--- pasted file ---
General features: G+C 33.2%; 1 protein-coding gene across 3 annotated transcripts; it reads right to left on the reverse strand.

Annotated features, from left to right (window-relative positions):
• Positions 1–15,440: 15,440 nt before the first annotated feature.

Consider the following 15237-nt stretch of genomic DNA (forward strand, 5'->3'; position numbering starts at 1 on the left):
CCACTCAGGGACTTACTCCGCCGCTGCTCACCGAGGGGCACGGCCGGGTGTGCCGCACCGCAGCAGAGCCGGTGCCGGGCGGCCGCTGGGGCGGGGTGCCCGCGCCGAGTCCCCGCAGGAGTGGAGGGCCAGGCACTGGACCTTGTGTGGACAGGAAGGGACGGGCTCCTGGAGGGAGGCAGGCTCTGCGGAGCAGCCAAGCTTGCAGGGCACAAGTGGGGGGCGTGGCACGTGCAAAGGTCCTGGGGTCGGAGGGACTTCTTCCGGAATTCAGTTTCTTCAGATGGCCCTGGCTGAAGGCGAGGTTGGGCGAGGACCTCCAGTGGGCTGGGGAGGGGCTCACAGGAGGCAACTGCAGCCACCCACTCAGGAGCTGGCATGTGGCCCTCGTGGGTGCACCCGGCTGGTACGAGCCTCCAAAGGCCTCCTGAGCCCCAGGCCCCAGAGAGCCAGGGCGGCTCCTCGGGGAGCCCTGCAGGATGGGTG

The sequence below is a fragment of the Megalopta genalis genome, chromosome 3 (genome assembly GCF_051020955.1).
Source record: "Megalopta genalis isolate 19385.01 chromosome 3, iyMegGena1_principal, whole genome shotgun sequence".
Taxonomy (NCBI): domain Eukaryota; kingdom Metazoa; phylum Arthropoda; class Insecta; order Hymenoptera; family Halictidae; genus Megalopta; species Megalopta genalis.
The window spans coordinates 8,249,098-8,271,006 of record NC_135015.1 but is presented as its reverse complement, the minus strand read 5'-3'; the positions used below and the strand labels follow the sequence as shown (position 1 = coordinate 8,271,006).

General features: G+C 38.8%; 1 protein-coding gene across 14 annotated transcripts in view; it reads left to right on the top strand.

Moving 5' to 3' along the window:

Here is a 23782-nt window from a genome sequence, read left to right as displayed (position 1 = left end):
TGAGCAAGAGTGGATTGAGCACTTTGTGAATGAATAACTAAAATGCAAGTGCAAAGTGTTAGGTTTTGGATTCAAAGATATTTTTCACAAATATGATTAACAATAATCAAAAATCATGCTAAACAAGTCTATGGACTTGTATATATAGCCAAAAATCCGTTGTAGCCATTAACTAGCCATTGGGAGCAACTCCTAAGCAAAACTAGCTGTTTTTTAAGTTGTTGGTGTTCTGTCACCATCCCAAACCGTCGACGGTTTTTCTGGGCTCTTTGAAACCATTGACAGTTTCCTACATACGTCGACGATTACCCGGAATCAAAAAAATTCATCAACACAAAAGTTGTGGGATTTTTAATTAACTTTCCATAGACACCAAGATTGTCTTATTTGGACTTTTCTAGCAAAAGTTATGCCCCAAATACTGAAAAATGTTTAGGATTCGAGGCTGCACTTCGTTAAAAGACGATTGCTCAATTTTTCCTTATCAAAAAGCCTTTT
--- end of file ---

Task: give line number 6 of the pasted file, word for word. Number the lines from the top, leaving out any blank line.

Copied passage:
The sequence below is a fragment of the Megalopta genalis genome, chromosome 3 (genome assembly GCF_051020955.1).